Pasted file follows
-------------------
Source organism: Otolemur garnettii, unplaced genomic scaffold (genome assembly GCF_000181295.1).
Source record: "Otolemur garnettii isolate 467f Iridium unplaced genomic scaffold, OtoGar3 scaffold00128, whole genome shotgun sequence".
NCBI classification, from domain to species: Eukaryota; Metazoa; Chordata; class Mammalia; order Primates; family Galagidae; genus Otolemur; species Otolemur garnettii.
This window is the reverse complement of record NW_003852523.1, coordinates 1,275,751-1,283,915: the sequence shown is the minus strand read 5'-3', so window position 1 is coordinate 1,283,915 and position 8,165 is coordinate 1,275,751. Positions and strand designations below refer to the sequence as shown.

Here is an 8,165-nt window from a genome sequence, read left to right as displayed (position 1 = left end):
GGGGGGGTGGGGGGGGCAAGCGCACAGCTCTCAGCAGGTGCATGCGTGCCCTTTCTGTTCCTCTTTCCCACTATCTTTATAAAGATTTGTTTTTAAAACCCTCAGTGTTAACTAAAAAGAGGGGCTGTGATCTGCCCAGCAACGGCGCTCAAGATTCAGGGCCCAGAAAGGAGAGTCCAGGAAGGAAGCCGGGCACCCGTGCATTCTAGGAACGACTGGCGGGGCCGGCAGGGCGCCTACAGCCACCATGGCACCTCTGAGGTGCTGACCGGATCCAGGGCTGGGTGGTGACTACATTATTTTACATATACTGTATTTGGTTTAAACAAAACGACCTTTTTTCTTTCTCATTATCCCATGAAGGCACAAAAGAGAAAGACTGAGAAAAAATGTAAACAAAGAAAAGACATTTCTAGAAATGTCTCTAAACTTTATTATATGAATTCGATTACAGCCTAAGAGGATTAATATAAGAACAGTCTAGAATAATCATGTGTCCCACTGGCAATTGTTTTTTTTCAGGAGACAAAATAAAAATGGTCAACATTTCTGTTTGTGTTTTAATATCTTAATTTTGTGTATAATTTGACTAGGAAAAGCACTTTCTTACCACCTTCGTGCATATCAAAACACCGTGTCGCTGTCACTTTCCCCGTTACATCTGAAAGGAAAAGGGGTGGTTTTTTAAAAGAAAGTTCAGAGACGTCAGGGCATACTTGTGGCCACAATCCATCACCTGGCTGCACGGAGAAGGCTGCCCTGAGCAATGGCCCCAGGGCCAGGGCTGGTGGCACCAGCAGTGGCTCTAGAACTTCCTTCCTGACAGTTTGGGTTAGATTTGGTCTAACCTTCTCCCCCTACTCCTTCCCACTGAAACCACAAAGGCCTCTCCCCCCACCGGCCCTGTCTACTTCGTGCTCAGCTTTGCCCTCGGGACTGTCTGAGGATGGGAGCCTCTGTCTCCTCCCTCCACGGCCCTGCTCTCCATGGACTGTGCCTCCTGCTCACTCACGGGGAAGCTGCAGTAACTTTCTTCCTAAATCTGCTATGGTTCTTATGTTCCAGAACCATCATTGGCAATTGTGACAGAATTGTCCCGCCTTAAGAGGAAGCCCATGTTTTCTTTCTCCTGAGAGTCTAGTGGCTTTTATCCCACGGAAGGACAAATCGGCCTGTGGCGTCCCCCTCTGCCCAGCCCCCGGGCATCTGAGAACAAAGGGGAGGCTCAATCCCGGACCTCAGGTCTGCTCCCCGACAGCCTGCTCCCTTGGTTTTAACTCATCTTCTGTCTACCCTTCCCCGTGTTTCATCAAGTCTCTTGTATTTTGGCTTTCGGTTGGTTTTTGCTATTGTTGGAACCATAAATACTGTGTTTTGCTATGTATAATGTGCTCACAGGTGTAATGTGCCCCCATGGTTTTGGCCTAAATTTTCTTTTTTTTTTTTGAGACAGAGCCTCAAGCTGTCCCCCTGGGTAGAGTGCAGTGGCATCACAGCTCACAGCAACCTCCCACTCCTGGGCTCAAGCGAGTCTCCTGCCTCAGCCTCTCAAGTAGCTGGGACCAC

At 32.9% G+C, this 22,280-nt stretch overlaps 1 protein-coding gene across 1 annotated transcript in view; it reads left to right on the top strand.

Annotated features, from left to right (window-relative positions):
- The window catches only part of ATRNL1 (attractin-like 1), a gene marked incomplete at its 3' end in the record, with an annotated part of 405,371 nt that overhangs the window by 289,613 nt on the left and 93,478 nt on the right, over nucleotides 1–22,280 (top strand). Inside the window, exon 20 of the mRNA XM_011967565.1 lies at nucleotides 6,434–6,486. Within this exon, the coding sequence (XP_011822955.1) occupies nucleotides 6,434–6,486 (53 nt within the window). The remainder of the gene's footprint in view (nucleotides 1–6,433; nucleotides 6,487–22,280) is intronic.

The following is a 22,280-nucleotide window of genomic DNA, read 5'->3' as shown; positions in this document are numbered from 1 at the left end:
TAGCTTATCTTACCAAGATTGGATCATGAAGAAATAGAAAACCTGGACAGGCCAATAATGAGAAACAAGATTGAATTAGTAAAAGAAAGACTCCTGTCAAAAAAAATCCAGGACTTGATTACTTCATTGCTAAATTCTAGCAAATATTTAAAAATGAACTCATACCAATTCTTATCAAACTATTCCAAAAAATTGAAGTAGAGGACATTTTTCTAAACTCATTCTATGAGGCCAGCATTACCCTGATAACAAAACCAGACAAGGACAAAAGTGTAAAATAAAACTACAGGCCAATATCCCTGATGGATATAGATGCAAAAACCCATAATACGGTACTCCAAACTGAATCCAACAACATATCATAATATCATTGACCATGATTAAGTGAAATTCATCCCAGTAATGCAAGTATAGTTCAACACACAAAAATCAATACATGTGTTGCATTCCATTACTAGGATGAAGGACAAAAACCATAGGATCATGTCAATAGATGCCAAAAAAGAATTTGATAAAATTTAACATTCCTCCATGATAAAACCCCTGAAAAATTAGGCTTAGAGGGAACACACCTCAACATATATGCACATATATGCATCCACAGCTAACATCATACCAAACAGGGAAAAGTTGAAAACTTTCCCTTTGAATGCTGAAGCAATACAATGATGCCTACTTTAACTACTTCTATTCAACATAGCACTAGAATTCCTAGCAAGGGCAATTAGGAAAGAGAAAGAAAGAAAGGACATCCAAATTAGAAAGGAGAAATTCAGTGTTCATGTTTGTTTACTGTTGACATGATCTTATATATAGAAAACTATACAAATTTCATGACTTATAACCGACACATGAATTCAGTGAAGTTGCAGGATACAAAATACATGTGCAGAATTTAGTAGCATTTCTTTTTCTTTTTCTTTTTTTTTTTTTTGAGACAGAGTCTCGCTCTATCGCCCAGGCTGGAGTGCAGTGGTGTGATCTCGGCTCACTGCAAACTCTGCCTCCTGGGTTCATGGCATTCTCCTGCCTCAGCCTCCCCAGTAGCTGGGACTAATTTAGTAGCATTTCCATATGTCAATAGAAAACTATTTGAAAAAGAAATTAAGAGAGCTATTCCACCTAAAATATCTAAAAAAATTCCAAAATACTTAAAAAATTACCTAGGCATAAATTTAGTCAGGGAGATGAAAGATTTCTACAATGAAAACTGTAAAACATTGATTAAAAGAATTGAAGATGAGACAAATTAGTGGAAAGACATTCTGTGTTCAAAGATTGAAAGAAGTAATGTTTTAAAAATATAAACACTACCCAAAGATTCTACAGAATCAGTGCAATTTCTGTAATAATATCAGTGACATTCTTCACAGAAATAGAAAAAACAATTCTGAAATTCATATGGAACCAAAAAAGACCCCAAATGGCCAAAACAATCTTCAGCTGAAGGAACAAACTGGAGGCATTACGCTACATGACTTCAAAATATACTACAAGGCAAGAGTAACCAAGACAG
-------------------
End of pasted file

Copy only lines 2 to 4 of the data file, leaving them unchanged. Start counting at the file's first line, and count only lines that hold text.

Source record: "Otolemur garnettii isolate 467f Iridium unplaced genomic scaffold, OtoGar3 scaffold00128, whole genome shotgun sequence".
NCBI classification, from domain to species: Eukaryota; Metazoa; Chordata; class Mammalia; order Primates; family Galagidae; genus Otolemur; species Otolemur garnettii.
This window is the reverse complement of record NW_003852523.1, coordinates 1,275,751-1,283,915: the sequence shown is the minus strand read 5'-3', so window position 1 is coordinate 1,283,915 and position 8,165 is coordinate 1,275,751. Positions and strand designations below refer to the sequence as shown.